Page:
Bokashi Tea Fertilizer

I keep an organic garden, and I use organic fertilizers and compost tea. As you know, organic fertilizers can be expensive, and making compost tea for twenty-one raised beds and a mini orchard is a lot of work. So, my goal this year was to try and simplify the gardening process as well as save money. One way I’ve found is by using the Bokashi system of composting and fertilizing.

A few months ago, I read an article in Urban Farm Magazine about a different way to compost kitchen scraps using Bokashi, a Japanese word meaning “fermented organic matter.” The Bokashi product is rice bran inoculated with microorganisms that are beneficial to the soil. When used in a closed environment, it encourages anaerobic fermentation of food waste (kitchen scraps). A by-product of this process is a viscous liquid that contains a high concentration of nutrients and microorganisms that can be used like a compost tea. The remaining scraps can be put into the compost bin, pre-softened and full of microorganisms to make wonderful compost!

The article I read mentioned a company called Teraganix, which sells Bokashi products. They have a compost tea system you can order, but I thought I could save money by doing it myself. I ordered their starter system of two of five-gallon buckets with lids and a 5-pound bag of Bokashi plus two additional 5-pound bags of Bokashi (to last me the summer?).

Here’s the starter kit (buckets are inside each other):

Teraganix bucket & Bokashi

Teraganix buckets & Bokashi

Then I ordered two water barrel taps from Ebay to insert into my buckets. My Garden Wilson drilled 1 1/2″ holes in the buckets for the taps then sealed inside and out with silicone adhesive. Voila! Instant compost tea buckets.

Bokashi buckets with taps

Bokashi buckets with taps

These taps are wonderful! The handles turn easily and they stay tightly closed when turned off.

To start the process, I put a small container of kitchen scraps into the bucket (about a day or two’s worth), then added a half cup of Bokashi and put the lid on.

Bokashi sprinkled on table scraps

Bokashi sprinkled on table scraps

Every day, I kept layering table scraps and Bokashi until the bucket was full. When it got close to being full, I pushed the mash down, so there wouldn’t be too much empty space in the bucket. It took me about two weeks to fill one five-gallon bucket.

Bokashi bucket full

Bokashi bucket full

As a note, the Teraganix site said that when you open your bucket to add more scraps and Bokashi, you should not be met with a trash dump smell. If you do, then you are not using enough Bokashi. Just increase your Bokashi a little, and the smell should improve.

Once my bucket was full, I put the lid on very tight and had to keep it closed for at least two weeks. During that time, the Bokashi was fermenting the table scraps and making a great compost tea concentrate. Meanwhile, I started filling up my second bucket with scraps and Bokashi.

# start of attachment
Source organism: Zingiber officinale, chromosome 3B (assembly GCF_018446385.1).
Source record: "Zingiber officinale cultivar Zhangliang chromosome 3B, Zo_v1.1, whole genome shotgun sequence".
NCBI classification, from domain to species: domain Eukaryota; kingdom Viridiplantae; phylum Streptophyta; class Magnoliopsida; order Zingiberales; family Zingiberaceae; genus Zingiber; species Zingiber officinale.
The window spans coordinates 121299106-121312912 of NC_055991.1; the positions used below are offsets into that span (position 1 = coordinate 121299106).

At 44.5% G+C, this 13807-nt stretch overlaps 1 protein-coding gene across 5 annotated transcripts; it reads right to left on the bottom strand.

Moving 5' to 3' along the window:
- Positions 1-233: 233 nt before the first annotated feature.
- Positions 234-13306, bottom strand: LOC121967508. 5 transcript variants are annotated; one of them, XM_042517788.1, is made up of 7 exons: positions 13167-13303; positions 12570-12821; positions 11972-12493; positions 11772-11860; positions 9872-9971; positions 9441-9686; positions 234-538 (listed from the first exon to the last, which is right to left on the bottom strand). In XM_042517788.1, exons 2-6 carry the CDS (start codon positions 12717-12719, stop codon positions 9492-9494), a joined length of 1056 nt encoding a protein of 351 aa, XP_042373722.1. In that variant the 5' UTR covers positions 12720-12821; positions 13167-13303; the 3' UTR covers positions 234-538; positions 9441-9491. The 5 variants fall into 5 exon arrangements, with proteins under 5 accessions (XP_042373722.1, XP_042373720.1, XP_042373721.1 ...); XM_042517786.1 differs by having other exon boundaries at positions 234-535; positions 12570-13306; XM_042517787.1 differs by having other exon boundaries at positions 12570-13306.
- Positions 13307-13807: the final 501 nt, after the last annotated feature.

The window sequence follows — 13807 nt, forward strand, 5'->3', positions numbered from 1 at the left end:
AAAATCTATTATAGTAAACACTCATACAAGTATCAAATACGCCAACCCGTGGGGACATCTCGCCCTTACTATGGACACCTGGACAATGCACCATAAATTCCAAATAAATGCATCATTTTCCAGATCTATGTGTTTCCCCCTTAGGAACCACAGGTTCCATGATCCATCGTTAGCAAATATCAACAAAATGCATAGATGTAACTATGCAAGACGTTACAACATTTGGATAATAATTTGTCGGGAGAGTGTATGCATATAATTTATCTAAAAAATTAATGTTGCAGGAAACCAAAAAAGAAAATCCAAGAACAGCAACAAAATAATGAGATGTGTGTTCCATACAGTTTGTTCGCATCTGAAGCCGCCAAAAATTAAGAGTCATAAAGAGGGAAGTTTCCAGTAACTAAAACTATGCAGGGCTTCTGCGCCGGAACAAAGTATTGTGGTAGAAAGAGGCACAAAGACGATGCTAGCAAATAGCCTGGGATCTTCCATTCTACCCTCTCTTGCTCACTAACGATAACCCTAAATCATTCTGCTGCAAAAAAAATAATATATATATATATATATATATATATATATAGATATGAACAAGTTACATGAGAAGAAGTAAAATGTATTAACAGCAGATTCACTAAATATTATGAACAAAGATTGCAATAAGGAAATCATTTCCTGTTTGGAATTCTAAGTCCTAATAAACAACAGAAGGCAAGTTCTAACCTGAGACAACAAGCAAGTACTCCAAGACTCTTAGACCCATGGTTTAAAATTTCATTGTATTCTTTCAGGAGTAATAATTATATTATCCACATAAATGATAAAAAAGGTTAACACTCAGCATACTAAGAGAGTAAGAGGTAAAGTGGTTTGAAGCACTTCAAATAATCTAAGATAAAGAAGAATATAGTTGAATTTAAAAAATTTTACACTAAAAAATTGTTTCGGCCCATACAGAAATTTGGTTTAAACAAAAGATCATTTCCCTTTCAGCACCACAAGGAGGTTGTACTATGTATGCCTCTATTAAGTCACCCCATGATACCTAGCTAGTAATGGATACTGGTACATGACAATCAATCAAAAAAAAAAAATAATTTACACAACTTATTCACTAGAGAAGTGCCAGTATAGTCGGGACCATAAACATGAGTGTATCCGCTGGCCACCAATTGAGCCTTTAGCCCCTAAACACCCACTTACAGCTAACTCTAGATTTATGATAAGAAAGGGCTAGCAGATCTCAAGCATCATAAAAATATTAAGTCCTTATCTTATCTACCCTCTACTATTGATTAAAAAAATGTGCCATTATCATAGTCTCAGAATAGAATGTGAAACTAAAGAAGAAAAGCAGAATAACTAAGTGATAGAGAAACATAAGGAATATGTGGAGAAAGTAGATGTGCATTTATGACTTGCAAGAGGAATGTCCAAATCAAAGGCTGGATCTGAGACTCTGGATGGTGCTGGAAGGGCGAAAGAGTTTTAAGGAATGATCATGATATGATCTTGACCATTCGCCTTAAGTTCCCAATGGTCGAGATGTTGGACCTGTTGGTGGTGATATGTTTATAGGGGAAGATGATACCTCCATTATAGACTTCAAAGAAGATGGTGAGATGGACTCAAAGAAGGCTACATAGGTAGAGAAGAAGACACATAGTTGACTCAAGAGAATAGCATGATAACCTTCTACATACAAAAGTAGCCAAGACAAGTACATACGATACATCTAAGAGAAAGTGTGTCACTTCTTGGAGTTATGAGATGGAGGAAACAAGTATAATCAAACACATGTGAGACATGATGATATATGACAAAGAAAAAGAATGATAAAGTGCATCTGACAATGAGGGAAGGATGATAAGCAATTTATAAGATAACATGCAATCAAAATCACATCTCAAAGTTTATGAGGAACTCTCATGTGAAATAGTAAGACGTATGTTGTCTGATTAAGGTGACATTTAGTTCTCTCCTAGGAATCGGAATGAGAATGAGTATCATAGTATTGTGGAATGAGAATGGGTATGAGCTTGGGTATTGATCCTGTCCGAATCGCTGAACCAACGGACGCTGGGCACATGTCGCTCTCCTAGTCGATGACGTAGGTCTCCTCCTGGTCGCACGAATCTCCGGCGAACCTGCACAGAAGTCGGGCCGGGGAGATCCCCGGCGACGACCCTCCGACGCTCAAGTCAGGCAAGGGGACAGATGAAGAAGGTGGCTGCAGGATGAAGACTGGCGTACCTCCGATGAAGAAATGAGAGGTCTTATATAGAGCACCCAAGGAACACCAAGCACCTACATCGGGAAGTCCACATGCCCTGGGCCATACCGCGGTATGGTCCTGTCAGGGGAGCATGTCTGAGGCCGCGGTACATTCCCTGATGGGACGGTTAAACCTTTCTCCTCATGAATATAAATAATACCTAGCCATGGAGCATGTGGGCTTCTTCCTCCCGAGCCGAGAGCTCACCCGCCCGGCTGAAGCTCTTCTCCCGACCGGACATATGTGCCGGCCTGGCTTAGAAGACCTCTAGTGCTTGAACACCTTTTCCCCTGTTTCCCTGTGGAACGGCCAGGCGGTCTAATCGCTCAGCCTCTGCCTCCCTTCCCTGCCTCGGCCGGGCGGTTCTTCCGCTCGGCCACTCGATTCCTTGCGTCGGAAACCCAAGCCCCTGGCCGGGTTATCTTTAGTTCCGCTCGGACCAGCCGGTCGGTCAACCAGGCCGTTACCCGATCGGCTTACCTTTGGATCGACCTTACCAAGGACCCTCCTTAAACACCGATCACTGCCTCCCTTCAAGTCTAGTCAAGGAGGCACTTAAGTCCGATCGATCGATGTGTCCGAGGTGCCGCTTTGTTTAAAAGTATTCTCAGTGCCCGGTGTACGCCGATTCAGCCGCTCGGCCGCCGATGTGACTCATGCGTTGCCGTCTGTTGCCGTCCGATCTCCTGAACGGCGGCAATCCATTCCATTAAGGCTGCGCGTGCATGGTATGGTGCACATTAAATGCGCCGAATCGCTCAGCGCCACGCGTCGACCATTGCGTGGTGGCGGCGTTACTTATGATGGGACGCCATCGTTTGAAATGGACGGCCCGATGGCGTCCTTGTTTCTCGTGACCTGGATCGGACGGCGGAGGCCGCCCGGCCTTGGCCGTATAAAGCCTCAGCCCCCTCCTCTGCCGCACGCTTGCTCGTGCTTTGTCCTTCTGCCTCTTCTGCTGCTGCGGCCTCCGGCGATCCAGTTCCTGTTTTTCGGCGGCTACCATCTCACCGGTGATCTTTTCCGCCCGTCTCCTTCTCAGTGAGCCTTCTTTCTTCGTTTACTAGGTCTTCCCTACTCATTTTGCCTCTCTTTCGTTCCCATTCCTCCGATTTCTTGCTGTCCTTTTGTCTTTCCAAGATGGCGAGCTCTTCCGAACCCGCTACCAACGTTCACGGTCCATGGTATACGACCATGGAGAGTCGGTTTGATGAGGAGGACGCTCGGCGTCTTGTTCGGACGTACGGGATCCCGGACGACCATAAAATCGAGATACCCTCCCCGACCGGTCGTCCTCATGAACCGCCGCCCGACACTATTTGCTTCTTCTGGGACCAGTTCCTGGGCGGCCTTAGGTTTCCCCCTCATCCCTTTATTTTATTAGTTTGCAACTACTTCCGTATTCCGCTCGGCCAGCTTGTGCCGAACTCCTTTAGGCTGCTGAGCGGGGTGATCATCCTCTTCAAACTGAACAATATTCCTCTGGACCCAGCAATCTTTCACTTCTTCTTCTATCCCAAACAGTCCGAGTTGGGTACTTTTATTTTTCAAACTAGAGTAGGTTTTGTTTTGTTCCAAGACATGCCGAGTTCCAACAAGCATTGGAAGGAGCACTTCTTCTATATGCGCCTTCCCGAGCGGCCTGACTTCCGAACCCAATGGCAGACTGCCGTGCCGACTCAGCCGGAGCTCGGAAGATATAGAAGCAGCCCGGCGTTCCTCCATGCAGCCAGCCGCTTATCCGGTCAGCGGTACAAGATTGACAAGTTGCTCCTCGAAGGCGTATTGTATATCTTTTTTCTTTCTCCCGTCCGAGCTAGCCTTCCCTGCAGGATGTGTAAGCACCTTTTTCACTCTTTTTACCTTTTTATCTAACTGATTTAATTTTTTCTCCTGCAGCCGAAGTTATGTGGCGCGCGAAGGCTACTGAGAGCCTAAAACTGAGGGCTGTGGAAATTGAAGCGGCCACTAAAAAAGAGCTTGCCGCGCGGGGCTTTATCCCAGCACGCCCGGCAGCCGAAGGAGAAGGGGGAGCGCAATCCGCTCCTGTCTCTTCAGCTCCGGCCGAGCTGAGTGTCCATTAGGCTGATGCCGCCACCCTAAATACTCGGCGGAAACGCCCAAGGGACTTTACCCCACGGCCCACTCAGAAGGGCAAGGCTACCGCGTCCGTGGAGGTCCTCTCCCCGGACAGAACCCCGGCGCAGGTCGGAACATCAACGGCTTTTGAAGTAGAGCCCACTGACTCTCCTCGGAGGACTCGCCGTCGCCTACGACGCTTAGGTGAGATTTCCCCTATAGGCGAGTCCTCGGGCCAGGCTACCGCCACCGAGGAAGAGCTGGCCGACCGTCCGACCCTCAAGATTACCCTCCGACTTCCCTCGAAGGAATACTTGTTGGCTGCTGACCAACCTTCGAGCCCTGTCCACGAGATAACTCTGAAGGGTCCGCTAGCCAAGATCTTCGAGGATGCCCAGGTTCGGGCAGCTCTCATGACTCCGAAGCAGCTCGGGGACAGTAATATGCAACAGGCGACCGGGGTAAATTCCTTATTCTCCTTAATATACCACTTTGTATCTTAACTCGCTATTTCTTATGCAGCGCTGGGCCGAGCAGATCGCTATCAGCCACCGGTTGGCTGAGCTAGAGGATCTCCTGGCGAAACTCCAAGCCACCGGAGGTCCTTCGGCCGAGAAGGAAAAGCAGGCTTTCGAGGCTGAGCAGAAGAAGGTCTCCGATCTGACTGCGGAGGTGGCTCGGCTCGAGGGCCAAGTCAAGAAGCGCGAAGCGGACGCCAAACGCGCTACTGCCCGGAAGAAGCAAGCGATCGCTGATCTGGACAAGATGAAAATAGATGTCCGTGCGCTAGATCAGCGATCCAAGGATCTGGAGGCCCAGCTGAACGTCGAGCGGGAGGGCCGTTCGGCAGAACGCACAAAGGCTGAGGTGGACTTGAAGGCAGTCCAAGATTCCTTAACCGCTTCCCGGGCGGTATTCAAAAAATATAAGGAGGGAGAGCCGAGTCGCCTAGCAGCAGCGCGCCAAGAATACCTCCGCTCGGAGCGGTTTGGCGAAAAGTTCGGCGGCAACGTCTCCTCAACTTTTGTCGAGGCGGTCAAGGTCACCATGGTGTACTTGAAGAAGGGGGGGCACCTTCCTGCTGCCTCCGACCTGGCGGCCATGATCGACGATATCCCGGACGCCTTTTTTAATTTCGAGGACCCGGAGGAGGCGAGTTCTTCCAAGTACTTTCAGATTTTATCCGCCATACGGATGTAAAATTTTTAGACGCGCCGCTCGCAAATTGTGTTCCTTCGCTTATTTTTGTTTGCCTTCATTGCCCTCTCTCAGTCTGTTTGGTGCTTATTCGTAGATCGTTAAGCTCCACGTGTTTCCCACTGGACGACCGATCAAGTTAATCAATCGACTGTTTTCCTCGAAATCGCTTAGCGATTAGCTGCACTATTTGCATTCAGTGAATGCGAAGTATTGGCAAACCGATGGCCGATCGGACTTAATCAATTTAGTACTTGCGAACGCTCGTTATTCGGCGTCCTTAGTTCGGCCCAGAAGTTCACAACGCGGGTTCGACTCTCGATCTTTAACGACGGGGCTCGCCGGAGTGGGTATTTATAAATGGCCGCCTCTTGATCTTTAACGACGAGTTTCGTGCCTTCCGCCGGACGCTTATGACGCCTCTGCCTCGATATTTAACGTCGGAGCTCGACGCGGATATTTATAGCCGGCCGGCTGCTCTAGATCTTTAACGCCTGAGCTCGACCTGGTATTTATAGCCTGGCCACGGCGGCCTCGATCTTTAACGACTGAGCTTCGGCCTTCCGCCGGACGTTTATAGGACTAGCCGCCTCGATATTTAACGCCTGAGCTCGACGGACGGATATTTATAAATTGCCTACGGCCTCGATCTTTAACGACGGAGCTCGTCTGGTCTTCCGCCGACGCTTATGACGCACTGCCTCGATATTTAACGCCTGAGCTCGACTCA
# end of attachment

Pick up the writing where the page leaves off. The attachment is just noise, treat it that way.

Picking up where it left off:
After about two weeks, I didn’t have much planted in my garden yet, so I let the first bucket sit for longer. I’m not sure if that had a negative impact on the microbes or not. I’m not worried about it because I’ll be on schedule with the two-week process from now on.

Yesterday, I turned the tap on my first bucket for the first time and was happy to see plenty of liquid to use as a compost tea type of fertilizer.

Bokashi liquid for compost tea

Bokashi liquid for compost tea

Teraganix recommends using 1 teaspoon of Bokashi liquid for every gallon of water as a liquid fertilizer. I have a two-gallon watering can, so I actually used 1 Tablespoon (3 teaspoons) of liquid for the two gallons of water, and I had enough liquid to fertilize all my growing plants and trees! That’s a lot!

I read on the Teraganix site today that after the two weeks of undisturbed fermentation, you can tap your buckets daily for the liquid. That’s good to know. When my second bucket is ready (it just started its two-week fermentation process), I’m going to do that and fertilize my garden in sections.

After I finished fertilizing my garden, I opened the lid on the bucket. It had a pickled sort of smell. Good fermentation. Look how much the scraps have been compacted from the fermentation process!

Fermented table scraps in Bokashi bucket

Fermented table scraps in Bokashi bucket

I then dumped the contents of the bucket into my compost bin and buried it within the pile.

Fermented Bokashi scraps in the compost pile

Fermented Bokashi scraps in the compost pile

These scraps will not only decompose quickly, but they also have beneficial microorganisms to add to what will become new compost.

I think this system is a win-win. In one process, I’ll get great liquid fertilizer and fermented scraps for my compost pile. I’ll have compost in less time, and I won’t have to brew compost tea every four days. I do have a season’s worth of organic fertilizer to use this summer, so the Bokashi will be used in between my fertilizer feedings. If all goes well, I’ll use the Bokashi only in my garden next year. I’ll keep everyone posted on how my garden grows. 😉

If you want more information on Bokashi and how it works, as well as all types of products available, visit the Teraganix website. It’s loaded with information!

Have you used Bokashi in your garden?





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